Tuesday, December 22, 2009


In the Christian tradition an angel announced the birth of Jesus Christ to shepherds at night in the pasture fields of Bethlehem. With the angel was a” multitude of the heavenly host” praising God: “Glory to God in the highest and on earth peace to those on whom his favor rests” (Lk. 2:13-14).

Jesus fulfilled these words. The night before he died Jesus said to his Apostles: “Peace I leave with you. My peace I give to you. Not as the world gives do I give to you” (Jn. 14:27). The Apostle Paul simply says of Christ Jesus: “He is our peace” (Eph. 2: 14).

Yet to this day we continue to live in the darkness of unpeace. The most inhuman of massacres has taken place in our region. Weapons of destruction proliferate. Armed kidnap groups prey on innocent people. Assassinations take place. We are no strangers to fear, tension, and insecurity. It took Martial Law and a State of Emergency to restore a semblance of security.

We ask: Why is this so? Because peace is both gift and task. Ultimately it is a gift of God. But it is also our task. It is our task to be peacemakers rather than to be destroyers of peace. That we do not have peace is due to us. We have not done our task.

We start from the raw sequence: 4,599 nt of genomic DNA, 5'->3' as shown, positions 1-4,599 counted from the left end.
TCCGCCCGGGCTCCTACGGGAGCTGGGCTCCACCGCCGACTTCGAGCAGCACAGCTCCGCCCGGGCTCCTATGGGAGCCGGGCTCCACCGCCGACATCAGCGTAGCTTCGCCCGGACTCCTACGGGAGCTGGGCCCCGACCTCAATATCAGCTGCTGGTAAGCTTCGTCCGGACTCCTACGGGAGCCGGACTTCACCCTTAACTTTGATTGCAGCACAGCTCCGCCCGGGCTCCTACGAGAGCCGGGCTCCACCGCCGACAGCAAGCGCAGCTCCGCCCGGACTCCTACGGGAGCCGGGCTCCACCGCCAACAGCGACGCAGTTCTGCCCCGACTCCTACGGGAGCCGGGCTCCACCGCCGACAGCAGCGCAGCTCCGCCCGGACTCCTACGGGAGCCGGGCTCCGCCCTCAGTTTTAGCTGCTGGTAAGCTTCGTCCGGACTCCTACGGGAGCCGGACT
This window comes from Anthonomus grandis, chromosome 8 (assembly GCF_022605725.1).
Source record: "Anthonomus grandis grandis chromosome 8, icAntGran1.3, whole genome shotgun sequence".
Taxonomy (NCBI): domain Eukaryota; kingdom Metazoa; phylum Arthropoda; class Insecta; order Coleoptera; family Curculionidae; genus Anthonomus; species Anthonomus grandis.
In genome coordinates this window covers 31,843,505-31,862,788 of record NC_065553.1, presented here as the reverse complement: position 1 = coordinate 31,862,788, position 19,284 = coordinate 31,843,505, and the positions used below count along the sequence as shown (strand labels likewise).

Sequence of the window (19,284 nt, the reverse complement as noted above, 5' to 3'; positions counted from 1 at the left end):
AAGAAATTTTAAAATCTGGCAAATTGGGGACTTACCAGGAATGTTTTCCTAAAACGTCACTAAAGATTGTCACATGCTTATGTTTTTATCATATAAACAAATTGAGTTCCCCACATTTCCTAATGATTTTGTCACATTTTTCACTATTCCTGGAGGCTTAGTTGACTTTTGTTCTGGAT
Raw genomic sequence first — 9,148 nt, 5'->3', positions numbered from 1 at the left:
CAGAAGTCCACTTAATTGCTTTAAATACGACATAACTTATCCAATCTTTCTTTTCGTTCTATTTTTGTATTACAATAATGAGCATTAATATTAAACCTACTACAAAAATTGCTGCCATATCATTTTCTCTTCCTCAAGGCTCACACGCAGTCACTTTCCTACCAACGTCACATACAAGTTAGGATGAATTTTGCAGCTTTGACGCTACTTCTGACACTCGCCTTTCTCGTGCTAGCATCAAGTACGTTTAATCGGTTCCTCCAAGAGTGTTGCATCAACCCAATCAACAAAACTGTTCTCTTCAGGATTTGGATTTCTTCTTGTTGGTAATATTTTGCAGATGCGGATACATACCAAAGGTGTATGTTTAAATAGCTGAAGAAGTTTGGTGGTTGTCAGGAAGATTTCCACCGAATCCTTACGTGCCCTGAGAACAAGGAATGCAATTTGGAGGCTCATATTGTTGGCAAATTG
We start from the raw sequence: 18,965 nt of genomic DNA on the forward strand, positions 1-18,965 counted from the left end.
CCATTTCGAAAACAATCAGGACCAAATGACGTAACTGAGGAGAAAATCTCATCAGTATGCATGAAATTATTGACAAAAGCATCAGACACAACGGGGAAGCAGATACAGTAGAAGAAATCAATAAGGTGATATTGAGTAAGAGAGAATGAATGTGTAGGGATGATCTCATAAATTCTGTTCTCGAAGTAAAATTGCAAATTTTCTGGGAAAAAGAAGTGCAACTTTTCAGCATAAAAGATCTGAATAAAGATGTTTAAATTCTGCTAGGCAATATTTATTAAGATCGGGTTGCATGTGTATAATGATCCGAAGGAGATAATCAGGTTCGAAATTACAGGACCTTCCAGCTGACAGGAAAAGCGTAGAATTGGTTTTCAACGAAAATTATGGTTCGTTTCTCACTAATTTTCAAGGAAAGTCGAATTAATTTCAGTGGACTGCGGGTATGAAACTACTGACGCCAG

Peace does not begin with guns. Peace begins in the heart, a heart of respect, kindness, of sharing and understanding, a heart of justice and truth, and as the basis of everything – a heart of charity.

Christmas and the New Year are signals from God to us to work towards that peace from God. We have to seize the opportunity. We begin with our hearts. That is my prayer.

A blessed Christmas and a Happy Year to one and all!

+Orlando B. Quevedo, O.M.I.
Archbishop of Cotabato

Sunday, December 13, 2009

Maguindanao: After Martial Law, State of Emergency

In an earlier blog I posed the question, “After Martial Law, What?” The Arroyo government answered yesterday, December 13—State of Emergency.

What do I think about this? First of all I do not know exactly what a”State of Emergency” really means. It does mean to me at least that the military will continue to hold sway over Maguindanao. Does it also still cover Sultan Kudarat? Having the good of the people in Maguindanao in mind, continued stay by the military would be good. I would also assume that people in Maguindanao and its adjacent provinces would be in favor of the government decision. They are, after all, familiar with the social, political, and cultural situation of Maguindanao.